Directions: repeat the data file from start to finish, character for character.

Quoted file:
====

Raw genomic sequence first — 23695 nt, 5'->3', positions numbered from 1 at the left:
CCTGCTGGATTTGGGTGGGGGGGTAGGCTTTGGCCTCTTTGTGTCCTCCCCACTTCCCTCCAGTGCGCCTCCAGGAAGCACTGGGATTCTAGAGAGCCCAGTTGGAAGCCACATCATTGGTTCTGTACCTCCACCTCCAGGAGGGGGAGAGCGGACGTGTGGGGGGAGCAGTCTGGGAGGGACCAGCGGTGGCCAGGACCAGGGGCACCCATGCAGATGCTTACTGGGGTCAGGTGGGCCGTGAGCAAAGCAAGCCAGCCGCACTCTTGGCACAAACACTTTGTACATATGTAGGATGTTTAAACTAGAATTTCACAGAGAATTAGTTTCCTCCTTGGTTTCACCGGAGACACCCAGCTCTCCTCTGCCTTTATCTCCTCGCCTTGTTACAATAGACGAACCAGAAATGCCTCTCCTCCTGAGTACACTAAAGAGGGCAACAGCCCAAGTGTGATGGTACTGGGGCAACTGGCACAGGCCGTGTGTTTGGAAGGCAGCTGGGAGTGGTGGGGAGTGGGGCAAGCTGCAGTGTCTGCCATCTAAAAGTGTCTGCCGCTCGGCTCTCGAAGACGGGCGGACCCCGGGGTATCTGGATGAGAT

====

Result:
Raw genomic sequence first — 23695 nt, 5'->3', positions numbered from 1 at the left:
CCTGCTGGATTTGGGTGGGGGGGTAGGCTTTGGCCTCTTTGTGTCCTCCCCACTTCCCTCCAGTGCGCCTCCAGGAAGCACTGGGATTCTAGAGAGCCCAGTTGGAAGCCACATCATTGGTTCTGTACCTCCACCTCCAGGAGGGGGAGAGCGGACGTGTGGGGGGAGCAGTCTGGGAGGGACCAGCGGTGGCCAGGACCAGGGGCACCCATGCAGATGCTTACTGGGGTCAGGTGGGCCGTGAGCAAAGCAAGCCAGCCGCACTCTTGGCACAAACACTTTGTACATATGTAGGATGTTTAAACTAGAATTTCACAGAGAATTAGTTTCCTCCTTGGTTTCACCGGAGACACCCAGCTCTCCTCTGCCTTTATCTCCTCGCCTTGTTACAATAGACGAACCAGAAATGCCTCTCCTCCTGAGTACACTAAAGAGGGCAACAGCCCAAGTGTGATGGTACTGGGGCAACTGGCACAGGCCGTGTGTTTGGAAGGCAGCTGGGAGTGGTGGGGAGTGGGGCAAGCTGCAGTGTCTGCCATCTAAAAGTGTCTGCCGCTCGGCTCTCGAAGACGGGCGGACCCCGGGGTATCTGGATGAGAT